I wish, I wish indeed that my mother, whose memory I cherish across the veil of years, could have been here to see me. And Churchill's mother, of course, born in Brooklyn. Churchill then made clear that our countries were connected by much more than a common language. I may confess, however, that I do not feel quite like a fish out of water in a legislative assembly where English is spoken. I'm a child of the House of Commons. I was brought up in my father's house to believe in democracy, trust the people.
Therefore, I have been in full harmony all my life with the tides which have flowed on both sides of the Atlantic against privilege and monopoly. And I have steered confidently towards the Gettysburg ideal of government of the people, by the people, for the people. He then addressed our very best angels more certain about the true character of America than many of our own leaders today. The United States have been attacked and set upon by three most powerfully armed dictator states, the greatest military power in Europe, the greatest military power in Europe, the greatest military power in Asia.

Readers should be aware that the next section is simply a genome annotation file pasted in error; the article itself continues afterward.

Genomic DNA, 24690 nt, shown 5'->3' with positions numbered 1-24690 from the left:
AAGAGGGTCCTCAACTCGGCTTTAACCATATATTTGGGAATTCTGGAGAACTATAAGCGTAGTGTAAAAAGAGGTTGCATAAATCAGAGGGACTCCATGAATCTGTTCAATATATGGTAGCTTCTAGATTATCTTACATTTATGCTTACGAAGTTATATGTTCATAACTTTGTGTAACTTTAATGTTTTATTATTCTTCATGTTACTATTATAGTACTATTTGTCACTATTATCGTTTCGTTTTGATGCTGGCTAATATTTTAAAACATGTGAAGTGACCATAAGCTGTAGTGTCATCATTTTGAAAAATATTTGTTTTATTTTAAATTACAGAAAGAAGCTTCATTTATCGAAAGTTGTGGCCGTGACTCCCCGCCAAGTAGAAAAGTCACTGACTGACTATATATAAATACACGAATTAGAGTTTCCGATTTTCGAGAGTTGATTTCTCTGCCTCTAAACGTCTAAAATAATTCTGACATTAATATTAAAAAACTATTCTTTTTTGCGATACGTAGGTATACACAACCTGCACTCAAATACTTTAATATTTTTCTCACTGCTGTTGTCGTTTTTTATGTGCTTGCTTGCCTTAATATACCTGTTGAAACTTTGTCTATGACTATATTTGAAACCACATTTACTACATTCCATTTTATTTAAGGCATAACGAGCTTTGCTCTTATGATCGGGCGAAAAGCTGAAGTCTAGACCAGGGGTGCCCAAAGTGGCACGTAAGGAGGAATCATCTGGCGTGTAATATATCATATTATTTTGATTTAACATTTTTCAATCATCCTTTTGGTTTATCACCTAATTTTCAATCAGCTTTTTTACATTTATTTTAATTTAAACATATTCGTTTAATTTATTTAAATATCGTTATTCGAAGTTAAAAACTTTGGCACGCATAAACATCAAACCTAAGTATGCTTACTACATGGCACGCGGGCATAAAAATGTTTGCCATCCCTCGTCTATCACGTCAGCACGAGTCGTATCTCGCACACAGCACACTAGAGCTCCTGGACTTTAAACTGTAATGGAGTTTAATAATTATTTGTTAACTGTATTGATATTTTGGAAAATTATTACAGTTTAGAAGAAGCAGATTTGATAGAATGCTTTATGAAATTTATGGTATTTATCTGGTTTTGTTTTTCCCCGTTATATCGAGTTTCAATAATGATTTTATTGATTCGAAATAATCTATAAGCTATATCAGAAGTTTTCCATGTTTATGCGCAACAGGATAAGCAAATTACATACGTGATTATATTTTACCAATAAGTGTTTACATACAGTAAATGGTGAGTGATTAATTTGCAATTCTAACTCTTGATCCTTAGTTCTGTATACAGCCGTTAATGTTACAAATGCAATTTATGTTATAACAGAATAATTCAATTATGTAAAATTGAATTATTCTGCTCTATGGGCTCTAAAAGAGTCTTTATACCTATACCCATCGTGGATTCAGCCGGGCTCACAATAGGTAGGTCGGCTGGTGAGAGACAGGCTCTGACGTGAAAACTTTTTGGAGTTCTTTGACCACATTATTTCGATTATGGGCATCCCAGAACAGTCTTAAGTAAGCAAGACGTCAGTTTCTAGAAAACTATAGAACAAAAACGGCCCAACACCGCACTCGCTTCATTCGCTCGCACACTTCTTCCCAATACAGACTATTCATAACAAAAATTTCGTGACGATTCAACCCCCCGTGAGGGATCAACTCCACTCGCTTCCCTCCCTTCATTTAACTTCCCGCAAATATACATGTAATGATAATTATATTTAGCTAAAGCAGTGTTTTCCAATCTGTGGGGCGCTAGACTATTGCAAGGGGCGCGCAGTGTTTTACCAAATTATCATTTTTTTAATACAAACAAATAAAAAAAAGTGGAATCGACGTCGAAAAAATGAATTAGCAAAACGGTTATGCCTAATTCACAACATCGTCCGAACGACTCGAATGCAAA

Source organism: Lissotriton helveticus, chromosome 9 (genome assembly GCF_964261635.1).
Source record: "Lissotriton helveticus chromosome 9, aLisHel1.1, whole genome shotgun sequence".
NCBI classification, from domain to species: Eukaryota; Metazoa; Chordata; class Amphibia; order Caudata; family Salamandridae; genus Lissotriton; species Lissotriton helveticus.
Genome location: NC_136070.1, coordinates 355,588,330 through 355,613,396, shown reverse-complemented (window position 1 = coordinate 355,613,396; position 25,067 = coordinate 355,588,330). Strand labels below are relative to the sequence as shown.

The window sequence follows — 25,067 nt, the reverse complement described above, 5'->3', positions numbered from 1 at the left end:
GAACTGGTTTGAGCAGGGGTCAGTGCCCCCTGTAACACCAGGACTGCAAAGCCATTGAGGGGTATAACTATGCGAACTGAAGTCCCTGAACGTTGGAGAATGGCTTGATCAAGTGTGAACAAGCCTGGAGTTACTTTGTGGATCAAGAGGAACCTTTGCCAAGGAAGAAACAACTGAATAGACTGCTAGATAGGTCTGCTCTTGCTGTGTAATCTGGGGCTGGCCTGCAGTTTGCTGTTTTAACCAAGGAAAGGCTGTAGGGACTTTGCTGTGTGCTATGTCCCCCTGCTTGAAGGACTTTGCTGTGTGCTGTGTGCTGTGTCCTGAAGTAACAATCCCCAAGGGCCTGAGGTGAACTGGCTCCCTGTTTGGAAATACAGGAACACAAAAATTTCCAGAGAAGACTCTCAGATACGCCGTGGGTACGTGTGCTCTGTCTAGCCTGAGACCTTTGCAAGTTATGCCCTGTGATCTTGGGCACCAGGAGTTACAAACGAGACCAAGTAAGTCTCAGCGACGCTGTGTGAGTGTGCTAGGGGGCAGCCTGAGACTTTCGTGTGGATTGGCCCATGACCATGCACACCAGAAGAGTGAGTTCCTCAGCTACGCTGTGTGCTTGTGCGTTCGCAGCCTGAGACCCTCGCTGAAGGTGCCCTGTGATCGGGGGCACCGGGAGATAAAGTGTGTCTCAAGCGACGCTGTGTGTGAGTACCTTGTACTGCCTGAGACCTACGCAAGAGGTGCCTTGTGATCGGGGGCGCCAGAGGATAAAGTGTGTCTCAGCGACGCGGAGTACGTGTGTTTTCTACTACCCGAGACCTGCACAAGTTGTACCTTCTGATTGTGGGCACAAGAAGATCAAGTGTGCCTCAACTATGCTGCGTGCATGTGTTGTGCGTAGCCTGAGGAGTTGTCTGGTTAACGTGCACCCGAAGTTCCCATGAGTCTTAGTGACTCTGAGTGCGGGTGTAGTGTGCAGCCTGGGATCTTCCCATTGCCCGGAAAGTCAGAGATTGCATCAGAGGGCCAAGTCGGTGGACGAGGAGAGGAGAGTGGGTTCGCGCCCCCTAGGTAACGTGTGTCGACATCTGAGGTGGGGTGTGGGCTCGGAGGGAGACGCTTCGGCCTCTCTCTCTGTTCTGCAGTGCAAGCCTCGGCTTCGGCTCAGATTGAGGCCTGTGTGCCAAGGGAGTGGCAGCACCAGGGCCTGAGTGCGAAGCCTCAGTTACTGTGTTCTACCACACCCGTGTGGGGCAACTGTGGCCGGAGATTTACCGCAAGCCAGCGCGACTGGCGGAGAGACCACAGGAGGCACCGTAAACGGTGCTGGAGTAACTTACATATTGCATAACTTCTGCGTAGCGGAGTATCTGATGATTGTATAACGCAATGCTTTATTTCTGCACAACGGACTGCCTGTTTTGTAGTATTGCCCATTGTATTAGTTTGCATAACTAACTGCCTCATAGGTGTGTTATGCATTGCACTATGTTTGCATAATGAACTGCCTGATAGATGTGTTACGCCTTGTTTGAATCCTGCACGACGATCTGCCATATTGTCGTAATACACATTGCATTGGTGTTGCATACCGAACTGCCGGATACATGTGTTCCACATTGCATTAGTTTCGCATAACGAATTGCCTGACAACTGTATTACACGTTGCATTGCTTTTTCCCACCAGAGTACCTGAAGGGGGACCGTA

Japan, Germany, and Italy have all declared and are making war upon you, and a quarrel is open which can only end in their overthrow or yours. But here in Washington, in these memorable days, I have found an Olympian fortitude which, far from being based upon complacency, is only the mask of an inflexible purpose and the proof of a sure, well-grounded confidence in the final outcome. The speech then took a tough turn as Churchill walked Congress and the American people through the difficulties of the task ahead and the nature of our enemies, calling them wicked men that will stop at nothing that violence or treachery can suggest. Churchill then spoke of the rough path forward and invoked scripture to close this part of the speech. No one knew better than Churchill that there was a great spiritual battle ahead. When we are doing the noblest work in the world, not only defending our hearts and homes, but the cause of freedom in every land, the question of whether deliverance comes in 1942 or 1943 or 1944 falls into its proper place in the grand proportions of human history. Sure I am that this day, now, we are the masters of our faith, that the task which has been set us is not above our strength, that its pangs and toils are not beyond our endurance. As long as we have faith in our cause and an unconquerable willpower, salvation will not be denied us. Churchill closed out his speech to the American people by invoking the spiritual dimension of the battle one last time and the common values the two great allies, England and America, shared. If you will allow me to use other language, I will say that he must indeed have a blind soul who cannot see that some great purpose and design is being worked out here below, of which we have the honor to be the faithful servants.